Is it legal for a private lending institution to garnish my wages when I have been paying them?

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Is it legal for a private lending institution to garnish my wages when I have been paying them?

I was contacted about enrolling in a debt consolidation plan for student loans (as I have 2 lenders- Sallie Mae and a private institution), and was told that when I completed the plan my loans would be consolidated under Sallie Mae with no history of default. I enrolled and payed them $80 a month for 12 months; they stopped debiting my account for the payment after the July payment, and I haven’t heard from them since (but I moved) Now, I get told by my boss that the company is garnishing my wages at 15% for every paycheck (which I can’t afford). Is this a scam? Is it legal?

Asked on October 12, 2010 under Bankruptcy Law, Texas

Answers:

SJZ, Member, New York Bar / FreeAdvice Contributing Attorney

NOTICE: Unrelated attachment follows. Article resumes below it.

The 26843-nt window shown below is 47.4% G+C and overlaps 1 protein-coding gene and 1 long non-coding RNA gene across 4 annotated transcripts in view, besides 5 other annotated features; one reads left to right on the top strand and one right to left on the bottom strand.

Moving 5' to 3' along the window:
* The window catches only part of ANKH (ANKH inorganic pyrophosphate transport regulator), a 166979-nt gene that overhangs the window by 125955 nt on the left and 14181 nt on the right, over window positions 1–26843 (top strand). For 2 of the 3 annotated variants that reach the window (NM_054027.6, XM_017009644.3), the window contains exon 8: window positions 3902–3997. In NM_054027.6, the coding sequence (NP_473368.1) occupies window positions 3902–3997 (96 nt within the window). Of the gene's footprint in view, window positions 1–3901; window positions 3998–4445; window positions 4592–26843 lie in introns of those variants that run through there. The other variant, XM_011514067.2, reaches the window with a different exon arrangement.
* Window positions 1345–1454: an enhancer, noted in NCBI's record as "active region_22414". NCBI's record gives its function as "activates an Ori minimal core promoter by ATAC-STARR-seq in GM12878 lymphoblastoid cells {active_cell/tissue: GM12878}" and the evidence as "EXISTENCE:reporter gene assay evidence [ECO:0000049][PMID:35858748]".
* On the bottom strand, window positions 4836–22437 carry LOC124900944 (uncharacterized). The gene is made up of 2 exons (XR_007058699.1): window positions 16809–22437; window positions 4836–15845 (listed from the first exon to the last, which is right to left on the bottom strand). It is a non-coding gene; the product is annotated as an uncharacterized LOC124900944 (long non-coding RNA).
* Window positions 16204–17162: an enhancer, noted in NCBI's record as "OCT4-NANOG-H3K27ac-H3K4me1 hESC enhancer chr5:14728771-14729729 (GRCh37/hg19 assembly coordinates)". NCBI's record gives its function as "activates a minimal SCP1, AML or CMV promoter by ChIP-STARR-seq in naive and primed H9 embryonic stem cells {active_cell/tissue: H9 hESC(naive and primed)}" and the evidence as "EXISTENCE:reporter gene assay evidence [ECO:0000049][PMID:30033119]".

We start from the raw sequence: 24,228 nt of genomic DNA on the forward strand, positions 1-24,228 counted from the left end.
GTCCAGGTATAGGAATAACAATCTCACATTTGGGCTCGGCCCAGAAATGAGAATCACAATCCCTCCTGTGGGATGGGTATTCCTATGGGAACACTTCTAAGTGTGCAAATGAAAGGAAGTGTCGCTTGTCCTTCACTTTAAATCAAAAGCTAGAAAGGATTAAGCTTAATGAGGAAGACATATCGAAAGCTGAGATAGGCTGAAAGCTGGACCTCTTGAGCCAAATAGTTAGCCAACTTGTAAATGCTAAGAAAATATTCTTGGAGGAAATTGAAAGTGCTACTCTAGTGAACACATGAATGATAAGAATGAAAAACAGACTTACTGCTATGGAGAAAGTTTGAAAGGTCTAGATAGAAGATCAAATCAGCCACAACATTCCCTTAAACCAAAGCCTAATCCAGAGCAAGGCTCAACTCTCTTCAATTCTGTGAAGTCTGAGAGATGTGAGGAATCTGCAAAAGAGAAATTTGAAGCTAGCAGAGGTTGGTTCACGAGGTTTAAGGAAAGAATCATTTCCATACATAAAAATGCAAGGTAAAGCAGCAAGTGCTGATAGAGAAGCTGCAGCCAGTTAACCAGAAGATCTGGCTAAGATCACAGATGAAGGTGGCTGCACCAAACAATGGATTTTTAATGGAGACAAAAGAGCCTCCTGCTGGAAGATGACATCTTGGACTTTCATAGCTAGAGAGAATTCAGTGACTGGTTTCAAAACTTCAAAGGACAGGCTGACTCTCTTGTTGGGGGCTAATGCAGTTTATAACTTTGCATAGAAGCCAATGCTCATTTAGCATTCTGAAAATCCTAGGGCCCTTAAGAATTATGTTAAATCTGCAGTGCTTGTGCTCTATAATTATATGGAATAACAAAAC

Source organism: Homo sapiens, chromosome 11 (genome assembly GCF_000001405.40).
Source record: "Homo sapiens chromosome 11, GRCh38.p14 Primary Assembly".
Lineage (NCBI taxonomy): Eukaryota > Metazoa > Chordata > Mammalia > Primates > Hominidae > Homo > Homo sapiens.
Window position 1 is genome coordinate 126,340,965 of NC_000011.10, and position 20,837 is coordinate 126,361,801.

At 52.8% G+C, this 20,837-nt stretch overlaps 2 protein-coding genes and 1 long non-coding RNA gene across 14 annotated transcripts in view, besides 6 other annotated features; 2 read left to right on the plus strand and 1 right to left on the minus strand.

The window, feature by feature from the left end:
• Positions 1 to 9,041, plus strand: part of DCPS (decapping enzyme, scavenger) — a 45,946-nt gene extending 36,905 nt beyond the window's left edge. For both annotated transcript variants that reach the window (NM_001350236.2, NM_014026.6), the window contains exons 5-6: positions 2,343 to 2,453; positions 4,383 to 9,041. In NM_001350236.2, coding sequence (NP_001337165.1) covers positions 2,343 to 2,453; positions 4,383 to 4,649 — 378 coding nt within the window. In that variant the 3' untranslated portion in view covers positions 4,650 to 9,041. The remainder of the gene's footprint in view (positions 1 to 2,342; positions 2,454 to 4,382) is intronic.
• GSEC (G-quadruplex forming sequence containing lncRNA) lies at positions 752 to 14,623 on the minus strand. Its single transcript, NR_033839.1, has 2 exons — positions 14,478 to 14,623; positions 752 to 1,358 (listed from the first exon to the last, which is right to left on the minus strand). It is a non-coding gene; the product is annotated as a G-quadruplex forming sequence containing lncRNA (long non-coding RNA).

Answered 10 years ago | Contributor

1) If you've been making the payments as agreed, there would be no reason for garnishment or other collections actions--though if there was some clerical error which stopped payment or you moved or they lost contact with you (etc.), that might have been taken as default on your part.

2) Creditors cannot garnish wages without either (a) a court order or (b) agreement by the debtor giving them this right...did you perhaps sign something specifying that they could or had the power to do this?

You should speak with attorney. Bring with you copies of all paperwork, all correspondence, and proof of all payment you've made. You need someone to review the documention and factual records to help understand what is going on and what your recourse is. Good luck.


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